Old Toronto: Then and Now (Photos)

Honest Ed's, Casa Loma, and more.

Toronto has a huge history. this city has always been full of diverse cultures, amazing architecture, and so many people that are proud to call this city their home. Whether you grew up here or just moved recently, let’s take a look through the City of Toronto Archives and see what the city looked like a few generations ago.

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TTC HEAD OFFICE

THEN:
This photo shows the TTC Head Office under construction in 1957. Toronto-based photographer Eric Trussler captured nearly 3,000 pictures for the TTC between the years of 1957-1974. This was one of the first.

Source: Photo by Eric Trussler

NOW:
The TTC head office is still in its original Davisville location. However, the company is looking to relocate to a different spot in the city. The building has seen some damage over the years, according to the Toronto Star.

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JANE AND FINCH

THEN:
This photo was donated to the City of Toronto Archives by the construction company that helped create the roads in the Jane and Finch neighbourhood, between 1960-1965. The image shows the Jane and Finch intersection when it first began, with very few stoplights or cars on the road.

Source: Road construction photos donated to City of Toronto Archives

NOW:
Jane and Finch has seen a lot of construction since it first began. We currently see the intersection is busy with people and businesses. Earlier this summer, it was announced that the neighbourhood would be adding a new light rail transit system, stretching from Humber College to Finch West, connecting it to the Yonge-University subway line.

Source: Photo via Google Images Streetview


 

CN TOWER

THEN:
This picture was taken on August 18, 1973, just six months after the CN Tower’s construction began. According to the city’s archives, this photo was taken when Harvey R. Naylor was standing outside of the Royal Alexandria theatre. We can see that there are trains in front of the camera, possibly passing through the nearby Union Station.

Source: photo by Harvey R. Naylor

NOW:
This is the current view of the CN Tower from just outside the Royal Alexandria Theatre. There are huge skyscrapers everywhere, but you can still see the tower peeking between the buildings.

Source: Photo via Google Images Streetview


 

EATON CENTRE

THEN:
This photo was published as part of a series by the Toronto Planning and Development Department, with images dating from 1979-1991. It shows the Eaton Centre in its early days, with fewer people and fewer businesses involved.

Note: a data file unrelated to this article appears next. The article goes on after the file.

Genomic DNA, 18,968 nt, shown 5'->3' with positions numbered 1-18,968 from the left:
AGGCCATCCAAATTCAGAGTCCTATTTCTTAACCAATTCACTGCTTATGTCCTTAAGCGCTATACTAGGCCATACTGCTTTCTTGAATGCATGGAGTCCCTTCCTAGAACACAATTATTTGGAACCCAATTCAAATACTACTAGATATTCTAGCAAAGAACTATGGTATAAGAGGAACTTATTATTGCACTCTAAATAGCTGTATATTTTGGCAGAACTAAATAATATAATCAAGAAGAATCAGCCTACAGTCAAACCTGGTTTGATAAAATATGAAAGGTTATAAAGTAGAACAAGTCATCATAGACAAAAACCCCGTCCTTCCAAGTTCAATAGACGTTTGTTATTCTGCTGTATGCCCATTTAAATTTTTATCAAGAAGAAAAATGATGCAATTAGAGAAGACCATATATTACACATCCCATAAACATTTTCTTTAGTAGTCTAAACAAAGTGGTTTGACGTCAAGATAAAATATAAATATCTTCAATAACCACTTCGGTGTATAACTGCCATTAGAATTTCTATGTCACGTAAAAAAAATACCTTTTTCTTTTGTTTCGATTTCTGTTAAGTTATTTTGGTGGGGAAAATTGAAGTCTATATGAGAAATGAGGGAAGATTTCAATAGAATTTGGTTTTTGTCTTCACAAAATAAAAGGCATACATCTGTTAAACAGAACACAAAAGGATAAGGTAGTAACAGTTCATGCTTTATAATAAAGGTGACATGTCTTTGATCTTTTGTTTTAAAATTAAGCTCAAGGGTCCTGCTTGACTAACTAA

Source: Donated by the Toronto Planning and Development Department to the City of Toronto Archives

NOW:
The Eaton Centre is still structurally the same, but a lot busier now than ever. There are advertisements on the walls and decorations hanging from the ceiling. Now managed by Cadillac Fairview, this gigantic mall was originally named after Eaton’s, one of Canada’s biggest retail department store chains, until 1999.

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CASA LOMA

THEN:
After Casa Loma was built in 1913, owner Sir Henry Pellatt lived in the castle with his wife, where they were known to hold lavish parties. However, by the time this photo was taken in 1962, after accidentally making several bad investments, Pellat died penniless. The city actually seized the castle in 1924 due to unpaid taxes. In this photo, we see tourists getting off a bus to see the huge castle.

Source: Photo by Eric Trussler

NOW: As we can see in this modern day photo, Casa Loma looks basically the same on the outside. The garden has been remodelled, but internal construction of the walls and flooring has been done as well. It is still a huge tourist attraction, as well as a popular filming sit. Films such as X-Men, Scott Pilgrim Vs The World, Chicago, Strange Brew, and Descendants.

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HONEST ED’S

THEN:
Honest Ed’s has always been a huge landmark for Toronto. As we can see from the photo, people are lined up out the door and all the way down the street. People came from all over to visit the bargain store, not only for its amazing prices but also catchy gimmicks like “Come in and get lost!” and “Only our floors are crooked!”

Source: Alexandria Studio for the City of Toronto

NOW:
After being in business for nearly 70 years, the historic store permanently closed on December 31, 2016. The store had a huge sign advertising it’s name, with over 23,000 bright lightbulbs. This sign became synonymous with the Honest Ed’s name. Thankfully, it was saved in the demolition. The sign will be placed above the Ed Mirvish Theatre, and we can see some of the transportation happening in the photo.


 


 
Image courtesy Alexandria Studio for the City of Toronto Archives